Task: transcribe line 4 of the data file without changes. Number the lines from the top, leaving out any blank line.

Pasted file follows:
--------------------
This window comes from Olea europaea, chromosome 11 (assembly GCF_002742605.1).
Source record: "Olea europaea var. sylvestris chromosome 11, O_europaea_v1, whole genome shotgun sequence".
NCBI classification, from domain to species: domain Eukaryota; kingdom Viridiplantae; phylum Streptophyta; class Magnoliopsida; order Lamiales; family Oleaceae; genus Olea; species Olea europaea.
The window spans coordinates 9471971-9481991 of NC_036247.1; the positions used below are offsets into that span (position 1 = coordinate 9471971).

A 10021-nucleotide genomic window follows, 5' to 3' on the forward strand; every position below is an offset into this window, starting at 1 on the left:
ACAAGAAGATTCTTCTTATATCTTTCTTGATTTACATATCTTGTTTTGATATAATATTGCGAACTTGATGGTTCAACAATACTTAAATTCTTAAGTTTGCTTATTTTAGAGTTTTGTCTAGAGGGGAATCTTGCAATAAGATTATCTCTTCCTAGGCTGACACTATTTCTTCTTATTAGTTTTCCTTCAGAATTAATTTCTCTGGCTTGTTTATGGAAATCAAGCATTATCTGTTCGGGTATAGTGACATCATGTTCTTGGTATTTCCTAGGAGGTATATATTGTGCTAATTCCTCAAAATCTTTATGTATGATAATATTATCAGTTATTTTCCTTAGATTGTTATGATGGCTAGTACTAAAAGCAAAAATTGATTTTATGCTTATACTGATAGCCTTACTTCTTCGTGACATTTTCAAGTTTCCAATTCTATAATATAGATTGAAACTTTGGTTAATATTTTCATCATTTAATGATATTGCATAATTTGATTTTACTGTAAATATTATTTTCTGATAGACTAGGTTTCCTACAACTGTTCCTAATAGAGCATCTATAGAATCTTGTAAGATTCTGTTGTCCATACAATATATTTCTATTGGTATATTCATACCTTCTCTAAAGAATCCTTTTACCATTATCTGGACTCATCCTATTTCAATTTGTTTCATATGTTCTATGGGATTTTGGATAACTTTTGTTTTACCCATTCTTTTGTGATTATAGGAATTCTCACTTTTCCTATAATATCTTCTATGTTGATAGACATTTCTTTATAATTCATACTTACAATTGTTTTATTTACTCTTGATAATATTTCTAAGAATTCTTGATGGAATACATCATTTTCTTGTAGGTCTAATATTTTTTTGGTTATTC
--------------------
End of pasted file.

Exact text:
The window spans coordinates 9471971-9481991 of NC_036247.1; the positions used below are offsets into that span (position 1 = coordinate 9471971).